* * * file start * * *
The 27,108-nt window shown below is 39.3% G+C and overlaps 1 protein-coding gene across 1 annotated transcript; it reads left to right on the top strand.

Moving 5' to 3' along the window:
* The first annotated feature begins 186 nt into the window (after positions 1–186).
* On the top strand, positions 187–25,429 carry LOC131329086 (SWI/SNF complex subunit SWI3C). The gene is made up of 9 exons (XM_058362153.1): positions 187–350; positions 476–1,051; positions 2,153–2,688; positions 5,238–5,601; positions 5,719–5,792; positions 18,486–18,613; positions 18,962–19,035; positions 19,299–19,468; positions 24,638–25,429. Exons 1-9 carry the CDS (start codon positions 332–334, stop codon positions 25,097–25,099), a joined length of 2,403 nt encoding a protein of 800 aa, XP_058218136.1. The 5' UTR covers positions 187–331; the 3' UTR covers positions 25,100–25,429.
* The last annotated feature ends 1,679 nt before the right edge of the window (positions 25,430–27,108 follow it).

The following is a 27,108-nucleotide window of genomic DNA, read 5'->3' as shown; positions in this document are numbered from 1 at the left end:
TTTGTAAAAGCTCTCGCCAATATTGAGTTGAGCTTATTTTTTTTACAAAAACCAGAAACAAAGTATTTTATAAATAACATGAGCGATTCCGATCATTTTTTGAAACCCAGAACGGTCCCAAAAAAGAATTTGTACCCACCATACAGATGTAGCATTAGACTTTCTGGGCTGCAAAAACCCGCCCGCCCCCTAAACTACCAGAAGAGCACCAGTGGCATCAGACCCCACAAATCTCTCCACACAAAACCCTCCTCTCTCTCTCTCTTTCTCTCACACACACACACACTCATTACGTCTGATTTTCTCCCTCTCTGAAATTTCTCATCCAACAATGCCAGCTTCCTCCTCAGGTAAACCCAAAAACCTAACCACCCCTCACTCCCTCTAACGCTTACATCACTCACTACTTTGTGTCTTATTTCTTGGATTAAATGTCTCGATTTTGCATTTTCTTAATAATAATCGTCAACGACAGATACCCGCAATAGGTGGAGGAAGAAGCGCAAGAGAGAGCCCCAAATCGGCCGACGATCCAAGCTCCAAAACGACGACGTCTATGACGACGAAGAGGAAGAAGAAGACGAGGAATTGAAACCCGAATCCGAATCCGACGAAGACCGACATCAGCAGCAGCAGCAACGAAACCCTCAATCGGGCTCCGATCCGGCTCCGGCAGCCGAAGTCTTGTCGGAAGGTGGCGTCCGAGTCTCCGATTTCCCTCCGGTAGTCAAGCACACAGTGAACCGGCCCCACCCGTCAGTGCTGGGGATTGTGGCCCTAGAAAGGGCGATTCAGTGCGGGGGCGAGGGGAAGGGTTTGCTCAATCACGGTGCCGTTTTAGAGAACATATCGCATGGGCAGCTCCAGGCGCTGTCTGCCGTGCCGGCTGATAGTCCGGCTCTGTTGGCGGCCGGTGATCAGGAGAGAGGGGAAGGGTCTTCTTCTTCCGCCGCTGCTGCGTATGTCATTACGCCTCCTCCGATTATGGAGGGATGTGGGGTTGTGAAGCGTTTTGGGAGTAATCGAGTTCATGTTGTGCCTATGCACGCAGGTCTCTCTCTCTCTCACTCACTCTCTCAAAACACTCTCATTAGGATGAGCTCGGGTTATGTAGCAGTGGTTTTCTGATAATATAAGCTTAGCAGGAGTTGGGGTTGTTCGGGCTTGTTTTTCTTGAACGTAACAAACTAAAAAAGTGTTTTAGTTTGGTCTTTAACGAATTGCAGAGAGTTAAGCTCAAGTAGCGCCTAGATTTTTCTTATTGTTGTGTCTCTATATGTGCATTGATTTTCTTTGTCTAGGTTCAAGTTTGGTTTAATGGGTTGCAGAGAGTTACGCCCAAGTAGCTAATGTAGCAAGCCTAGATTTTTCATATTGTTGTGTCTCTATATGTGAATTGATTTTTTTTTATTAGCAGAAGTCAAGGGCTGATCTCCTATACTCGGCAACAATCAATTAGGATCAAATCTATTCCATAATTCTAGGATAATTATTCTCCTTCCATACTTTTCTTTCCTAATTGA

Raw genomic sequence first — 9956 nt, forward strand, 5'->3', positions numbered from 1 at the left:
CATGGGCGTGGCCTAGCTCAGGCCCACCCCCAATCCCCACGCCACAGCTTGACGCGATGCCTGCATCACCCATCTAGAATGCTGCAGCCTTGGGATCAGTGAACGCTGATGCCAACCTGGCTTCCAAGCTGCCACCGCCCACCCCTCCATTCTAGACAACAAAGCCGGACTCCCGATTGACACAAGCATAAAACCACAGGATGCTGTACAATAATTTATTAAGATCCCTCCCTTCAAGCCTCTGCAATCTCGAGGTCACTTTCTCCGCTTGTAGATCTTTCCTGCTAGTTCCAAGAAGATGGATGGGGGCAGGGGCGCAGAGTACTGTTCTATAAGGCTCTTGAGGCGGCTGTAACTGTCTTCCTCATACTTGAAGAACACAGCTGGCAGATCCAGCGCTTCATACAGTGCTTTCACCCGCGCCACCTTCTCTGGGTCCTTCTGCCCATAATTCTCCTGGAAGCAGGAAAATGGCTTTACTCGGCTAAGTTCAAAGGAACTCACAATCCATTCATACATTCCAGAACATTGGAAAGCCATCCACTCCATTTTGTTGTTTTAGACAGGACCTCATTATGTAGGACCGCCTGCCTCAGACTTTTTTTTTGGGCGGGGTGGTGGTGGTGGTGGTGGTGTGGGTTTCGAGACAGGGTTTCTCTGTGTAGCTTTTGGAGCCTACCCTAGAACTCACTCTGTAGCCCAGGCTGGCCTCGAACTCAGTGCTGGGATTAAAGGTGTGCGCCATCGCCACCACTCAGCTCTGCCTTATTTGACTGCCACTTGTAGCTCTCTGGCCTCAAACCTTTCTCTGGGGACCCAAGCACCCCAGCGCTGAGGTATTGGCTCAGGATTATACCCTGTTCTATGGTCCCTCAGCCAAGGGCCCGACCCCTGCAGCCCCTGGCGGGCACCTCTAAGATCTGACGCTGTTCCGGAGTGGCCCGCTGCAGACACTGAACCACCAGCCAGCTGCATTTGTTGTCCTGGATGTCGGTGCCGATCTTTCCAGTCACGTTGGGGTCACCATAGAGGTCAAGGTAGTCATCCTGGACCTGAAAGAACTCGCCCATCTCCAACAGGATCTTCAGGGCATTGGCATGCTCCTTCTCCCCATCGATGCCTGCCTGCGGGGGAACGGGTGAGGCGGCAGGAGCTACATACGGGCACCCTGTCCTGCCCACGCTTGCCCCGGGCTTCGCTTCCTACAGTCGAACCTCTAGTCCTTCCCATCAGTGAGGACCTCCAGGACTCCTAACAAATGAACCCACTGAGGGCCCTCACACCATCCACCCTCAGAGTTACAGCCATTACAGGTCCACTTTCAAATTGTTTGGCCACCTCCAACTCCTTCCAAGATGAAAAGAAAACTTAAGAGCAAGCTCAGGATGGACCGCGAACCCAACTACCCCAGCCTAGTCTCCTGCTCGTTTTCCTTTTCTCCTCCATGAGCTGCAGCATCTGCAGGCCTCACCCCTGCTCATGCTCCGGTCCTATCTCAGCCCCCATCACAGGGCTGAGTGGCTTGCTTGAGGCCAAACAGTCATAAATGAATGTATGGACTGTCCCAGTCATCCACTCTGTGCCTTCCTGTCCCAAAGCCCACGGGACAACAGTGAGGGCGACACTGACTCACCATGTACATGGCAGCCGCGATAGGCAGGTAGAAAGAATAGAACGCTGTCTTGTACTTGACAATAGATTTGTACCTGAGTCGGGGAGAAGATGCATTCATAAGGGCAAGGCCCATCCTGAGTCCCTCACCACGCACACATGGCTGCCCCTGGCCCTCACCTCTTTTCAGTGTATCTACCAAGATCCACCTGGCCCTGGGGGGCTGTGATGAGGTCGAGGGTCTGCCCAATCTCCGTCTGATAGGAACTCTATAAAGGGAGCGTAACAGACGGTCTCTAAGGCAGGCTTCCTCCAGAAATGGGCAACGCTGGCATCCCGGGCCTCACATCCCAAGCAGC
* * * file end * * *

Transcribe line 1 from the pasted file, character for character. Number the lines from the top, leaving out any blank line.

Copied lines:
The 27,108-nt window shown below is 39.3% G+C and overlaps 1 protein-coding gene across 1 annotated transcript; it reads left to right on the top strand.